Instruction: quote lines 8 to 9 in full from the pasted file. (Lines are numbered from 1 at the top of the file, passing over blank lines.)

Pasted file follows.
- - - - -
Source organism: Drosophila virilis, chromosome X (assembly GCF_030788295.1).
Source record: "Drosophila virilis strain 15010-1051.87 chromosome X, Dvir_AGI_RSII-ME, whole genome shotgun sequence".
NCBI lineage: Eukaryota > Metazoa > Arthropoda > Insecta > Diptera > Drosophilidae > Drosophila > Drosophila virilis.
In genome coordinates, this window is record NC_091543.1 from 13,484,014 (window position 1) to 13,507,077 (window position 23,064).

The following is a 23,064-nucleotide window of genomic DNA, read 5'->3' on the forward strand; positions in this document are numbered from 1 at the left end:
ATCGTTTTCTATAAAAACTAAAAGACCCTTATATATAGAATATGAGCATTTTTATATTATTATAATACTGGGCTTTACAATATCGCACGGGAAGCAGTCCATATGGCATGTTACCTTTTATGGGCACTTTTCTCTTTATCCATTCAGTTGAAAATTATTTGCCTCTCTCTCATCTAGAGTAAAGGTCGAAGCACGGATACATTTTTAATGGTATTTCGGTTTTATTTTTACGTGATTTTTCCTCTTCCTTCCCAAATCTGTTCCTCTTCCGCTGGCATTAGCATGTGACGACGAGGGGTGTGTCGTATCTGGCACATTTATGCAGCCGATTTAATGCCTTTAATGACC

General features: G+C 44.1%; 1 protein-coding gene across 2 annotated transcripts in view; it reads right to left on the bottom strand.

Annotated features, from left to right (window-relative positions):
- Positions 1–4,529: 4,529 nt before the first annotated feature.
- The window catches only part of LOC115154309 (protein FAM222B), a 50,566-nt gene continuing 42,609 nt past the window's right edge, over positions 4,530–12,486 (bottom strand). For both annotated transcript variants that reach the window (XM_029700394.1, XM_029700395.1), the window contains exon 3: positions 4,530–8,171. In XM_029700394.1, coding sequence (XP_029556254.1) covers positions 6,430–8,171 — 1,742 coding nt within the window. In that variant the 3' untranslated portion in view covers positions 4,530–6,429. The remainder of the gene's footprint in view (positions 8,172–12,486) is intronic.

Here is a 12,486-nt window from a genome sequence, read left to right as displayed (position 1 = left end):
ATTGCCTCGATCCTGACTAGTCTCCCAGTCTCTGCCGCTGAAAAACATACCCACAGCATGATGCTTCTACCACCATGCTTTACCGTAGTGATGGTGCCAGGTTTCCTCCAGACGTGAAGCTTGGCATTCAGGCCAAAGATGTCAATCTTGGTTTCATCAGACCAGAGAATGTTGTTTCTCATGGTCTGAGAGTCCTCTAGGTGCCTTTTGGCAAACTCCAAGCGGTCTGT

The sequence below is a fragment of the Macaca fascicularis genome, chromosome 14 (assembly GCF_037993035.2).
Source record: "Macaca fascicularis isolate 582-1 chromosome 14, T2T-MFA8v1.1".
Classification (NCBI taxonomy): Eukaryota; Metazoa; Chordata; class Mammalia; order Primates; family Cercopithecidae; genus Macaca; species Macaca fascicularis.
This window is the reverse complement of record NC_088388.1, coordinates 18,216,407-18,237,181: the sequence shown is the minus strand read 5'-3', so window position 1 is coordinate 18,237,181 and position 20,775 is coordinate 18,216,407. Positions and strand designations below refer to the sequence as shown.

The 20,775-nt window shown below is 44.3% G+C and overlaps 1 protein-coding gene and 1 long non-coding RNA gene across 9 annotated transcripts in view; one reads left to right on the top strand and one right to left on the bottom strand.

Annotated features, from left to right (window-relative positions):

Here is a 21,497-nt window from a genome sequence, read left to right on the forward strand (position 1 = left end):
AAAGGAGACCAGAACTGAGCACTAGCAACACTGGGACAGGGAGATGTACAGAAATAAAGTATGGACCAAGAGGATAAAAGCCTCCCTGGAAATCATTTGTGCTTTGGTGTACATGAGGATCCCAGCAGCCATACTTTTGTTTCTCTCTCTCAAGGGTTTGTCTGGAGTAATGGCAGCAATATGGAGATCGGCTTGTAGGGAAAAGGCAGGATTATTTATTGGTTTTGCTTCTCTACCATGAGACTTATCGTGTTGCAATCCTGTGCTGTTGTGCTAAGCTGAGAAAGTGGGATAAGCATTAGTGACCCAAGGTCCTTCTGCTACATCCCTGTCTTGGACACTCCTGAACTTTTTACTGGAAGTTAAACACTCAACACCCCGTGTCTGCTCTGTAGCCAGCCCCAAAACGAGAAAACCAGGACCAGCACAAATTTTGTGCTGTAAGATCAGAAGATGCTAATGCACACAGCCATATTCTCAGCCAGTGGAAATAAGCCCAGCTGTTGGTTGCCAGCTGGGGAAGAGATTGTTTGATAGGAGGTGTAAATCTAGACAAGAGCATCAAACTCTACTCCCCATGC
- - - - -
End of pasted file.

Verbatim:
Annotated features, from left to right (window-relative positions):
- Positions 1–4,529: 4,529 nt before the first annotated feature.